If it approves the NIT warrant on appeal, the court could be condoning “the least particularized warrant ever dealt with in Fourth Amendment case law,” he said.
But the warrant was sufficiently particular, because it targeted computers that accessed Playpen and obtained specific information from those computers, government lawyer David Goodhand said at the Eighth Circuit argument.
If the FBI searched a lot of computers with the NIT warrant, that just means a lot of people accessed child pornography, he said.
The NIT cases are likely to reach the Supreme Court, due to the court’s “increasing interest in Fourth Amendment privacy as affected by changing technology,” professor Stephen E. Henderson of the University of Oklahoma College of Law, who teaches and writes about the Fourth Amendment’s application to technology, told Bloomberg BNA via email.
But the high court “would really prefer to see significant circuit court development and a solid split before jumping in,” Henderson, who clerked for a federal appeals judge on the Fifth Circuit, said. The Supreme Court often takes cases to resolve conflicting opinions in the federal circuits.
Given the number of these cases pending across the country, “it would be surprising if the Supreme Court doesn’t take one of the NIT cases eventually,” EFF lawyer Rumold told Bloomberg BNA.
Professor Simmons largely agreed.
“The prevalence of digital searches in the internet age means the Supreme Court will have to address the Fourth Amendment implications of these types of warrants sometime over the next few years, whether in the NIT cases or a different case,” Simmons, who co-authored a criminal procedure textbook and also writes about the Fourth Amendment and technology, told Bloomberg BNA.
The NIT cases—and digital search cases generally—present “the next biggest unresolved Fourth Amendment issue: how you deal with the breadth of digital searches, with or without a warrant,” Simmons, a former prosecutor, said.
The digital search issue “comes up in both the NIT-type cases and in the context of searching a computer (or any digital device or any cloud storage facility),” he said, noting particularity is an issue the Supreme Court needs to address in the realm of digital searches.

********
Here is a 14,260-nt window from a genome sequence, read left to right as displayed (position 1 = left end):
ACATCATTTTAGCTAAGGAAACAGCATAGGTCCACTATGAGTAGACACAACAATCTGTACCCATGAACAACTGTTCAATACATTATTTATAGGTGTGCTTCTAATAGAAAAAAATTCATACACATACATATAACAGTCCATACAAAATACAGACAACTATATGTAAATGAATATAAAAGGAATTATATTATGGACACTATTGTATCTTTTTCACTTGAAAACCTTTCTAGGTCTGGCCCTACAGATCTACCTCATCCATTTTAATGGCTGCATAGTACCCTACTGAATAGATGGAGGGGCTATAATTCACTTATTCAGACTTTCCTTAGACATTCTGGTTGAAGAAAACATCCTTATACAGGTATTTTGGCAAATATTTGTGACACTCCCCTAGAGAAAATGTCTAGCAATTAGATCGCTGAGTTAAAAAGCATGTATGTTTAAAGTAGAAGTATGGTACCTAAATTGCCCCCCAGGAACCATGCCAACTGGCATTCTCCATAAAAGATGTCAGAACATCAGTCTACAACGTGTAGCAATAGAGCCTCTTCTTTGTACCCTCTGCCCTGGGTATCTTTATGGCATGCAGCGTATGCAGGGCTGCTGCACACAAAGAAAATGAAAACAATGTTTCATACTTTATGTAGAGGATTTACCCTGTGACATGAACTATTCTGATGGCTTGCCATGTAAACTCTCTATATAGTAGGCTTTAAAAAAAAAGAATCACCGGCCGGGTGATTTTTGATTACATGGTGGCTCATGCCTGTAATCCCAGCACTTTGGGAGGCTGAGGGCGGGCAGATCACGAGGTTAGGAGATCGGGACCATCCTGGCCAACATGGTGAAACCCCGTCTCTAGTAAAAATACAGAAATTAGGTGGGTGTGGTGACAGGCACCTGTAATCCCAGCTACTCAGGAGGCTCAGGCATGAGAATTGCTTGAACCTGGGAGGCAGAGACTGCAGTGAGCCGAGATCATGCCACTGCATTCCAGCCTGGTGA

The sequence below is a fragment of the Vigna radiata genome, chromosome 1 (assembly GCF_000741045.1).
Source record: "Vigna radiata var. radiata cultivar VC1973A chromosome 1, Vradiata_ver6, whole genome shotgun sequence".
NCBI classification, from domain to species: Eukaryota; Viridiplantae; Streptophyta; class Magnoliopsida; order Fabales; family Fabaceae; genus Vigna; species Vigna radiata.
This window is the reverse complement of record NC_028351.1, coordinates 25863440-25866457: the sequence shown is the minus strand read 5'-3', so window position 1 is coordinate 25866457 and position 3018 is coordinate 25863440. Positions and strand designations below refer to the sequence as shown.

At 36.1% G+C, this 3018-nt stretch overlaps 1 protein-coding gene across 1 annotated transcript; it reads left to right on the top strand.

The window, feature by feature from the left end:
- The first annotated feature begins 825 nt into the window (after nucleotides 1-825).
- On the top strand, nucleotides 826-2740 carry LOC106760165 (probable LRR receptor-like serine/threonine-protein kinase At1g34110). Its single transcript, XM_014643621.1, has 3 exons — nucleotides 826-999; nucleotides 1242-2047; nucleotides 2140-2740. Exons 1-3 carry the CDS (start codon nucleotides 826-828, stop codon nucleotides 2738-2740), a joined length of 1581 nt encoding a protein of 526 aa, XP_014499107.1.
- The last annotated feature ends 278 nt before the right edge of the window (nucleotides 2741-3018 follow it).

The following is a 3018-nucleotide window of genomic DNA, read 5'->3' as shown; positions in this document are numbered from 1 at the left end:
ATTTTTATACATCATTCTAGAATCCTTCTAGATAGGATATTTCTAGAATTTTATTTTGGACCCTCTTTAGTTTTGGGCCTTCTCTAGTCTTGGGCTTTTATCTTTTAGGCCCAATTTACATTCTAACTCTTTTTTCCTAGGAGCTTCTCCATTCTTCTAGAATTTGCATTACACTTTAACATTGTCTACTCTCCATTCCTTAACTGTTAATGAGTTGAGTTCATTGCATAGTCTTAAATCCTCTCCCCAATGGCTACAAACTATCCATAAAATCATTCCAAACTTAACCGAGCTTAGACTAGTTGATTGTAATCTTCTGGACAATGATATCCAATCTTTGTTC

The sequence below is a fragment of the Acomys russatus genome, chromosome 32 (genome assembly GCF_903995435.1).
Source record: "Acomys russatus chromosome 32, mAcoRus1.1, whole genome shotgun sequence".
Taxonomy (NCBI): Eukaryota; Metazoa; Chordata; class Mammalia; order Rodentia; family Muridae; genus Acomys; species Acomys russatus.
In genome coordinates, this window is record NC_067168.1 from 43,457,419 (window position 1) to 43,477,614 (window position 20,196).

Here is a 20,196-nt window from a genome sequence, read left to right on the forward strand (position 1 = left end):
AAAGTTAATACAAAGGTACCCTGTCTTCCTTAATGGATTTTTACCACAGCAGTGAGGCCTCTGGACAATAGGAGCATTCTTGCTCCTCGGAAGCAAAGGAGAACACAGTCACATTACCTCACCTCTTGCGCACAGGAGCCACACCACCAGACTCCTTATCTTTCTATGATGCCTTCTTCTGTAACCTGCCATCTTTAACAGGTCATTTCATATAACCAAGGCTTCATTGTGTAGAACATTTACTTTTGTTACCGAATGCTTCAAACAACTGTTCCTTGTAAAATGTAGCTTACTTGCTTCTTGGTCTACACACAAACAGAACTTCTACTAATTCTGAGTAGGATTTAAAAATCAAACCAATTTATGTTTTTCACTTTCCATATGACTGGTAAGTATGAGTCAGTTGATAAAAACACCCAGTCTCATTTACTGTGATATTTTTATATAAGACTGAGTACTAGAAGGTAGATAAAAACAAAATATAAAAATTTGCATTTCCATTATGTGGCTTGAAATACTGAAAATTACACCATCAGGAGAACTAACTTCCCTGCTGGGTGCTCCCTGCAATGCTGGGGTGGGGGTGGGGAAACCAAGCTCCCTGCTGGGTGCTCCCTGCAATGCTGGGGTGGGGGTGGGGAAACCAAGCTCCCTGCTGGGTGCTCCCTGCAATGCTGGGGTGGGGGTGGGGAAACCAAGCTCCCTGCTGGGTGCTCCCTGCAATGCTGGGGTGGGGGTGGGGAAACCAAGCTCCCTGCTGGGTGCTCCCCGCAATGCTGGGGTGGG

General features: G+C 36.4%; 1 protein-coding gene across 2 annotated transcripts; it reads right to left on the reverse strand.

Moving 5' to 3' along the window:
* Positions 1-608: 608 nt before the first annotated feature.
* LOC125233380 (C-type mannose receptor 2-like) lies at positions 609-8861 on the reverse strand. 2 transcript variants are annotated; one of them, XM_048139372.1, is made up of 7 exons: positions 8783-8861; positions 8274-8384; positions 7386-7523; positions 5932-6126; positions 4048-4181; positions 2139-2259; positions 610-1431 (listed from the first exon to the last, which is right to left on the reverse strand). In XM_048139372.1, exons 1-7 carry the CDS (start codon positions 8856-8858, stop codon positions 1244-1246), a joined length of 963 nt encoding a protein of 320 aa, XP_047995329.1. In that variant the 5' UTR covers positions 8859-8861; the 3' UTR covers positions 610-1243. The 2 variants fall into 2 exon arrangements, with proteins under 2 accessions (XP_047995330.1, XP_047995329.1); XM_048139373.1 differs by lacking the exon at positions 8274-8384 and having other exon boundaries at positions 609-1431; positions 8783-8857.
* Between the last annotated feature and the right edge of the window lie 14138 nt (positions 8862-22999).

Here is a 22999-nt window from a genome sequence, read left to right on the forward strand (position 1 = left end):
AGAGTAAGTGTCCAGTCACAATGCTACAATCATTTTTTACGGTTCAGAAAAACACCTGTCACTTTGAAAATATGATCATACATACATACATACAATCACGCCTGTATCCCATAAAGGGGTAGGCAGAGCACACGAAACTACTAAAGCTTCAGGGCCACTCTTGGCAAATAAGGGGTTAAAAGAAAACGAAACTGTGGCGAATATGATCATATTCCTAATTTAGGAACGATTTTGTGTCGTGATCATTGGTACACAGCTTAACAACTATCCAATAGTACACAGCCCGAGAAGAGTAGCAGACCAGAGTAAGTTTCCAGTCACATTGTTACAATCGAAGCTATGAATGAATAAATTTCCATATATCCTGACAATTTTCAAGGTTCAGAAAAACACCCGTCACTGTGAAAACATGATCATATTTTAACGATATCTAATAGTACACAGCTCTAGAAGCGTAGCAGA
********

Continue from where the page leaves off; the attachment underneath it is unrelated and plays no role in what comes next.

And taking the NIT cases, or a case presenting a similar digital search issue, would fit the high court’s pattern of taking a “major” Fourth Amendment case about every few years, he said.
Simmons noted the 2012 case of United States v. Jones, which dealt with law enforcement’s use of car GPS tracking; the 2014 case of Riley v. California, which addressed physical searches of mobile phones incident to arrests; and, most recently, the high court’s decision June 5 to hear the case of Timothy Carpenter, who is challenging the collection of his mobile phone location information without a warrant.
Oral argument in Carpenter v. United States will likely take place sometime this coming Supreme Court term, which begins October 2017, with a decision in Carpenter likely to be issued by June 2018.
There aren’t set dates for the circuit courts to issue decisions in the NIT cases. Depending on when and how the circuit courts rule, a split could emerge while the Carpenter case is pending at the high court or shortly thereafter, potentially making the NIT warrant issue ripe for Supreme Court resolution after Carpenter.
The FBI National Press Office declined to comment for this article, citing its policy of not discussing ongoing legal matters. The Society of Former Special Agents of the FBI, Inc. was unable to have one of its members available for comment.
The Department of Justice, through spokesperson Peter Carr, declined to comment beyond the filings submitted in these cases.
But Carr shared a May 1 press release issued in connection with the sentencing of Steven W. Chase, the creator and original lead administrator of the Playpen site. Chase was sentenced to thirty years in prison followed by a lifetime of supervised release.
The press release gives a good overview of the department’s views on the operation, Carr told Bloomberg BNA.
“The abuse of an innocent child is among the most unconscionable offenses,” Assistant Director Stephen Richardson of the FBI’s Criminal Investigative Division said in the release.
“The FBI will stop at nothing to deliver justice for these innocent victims,” he said.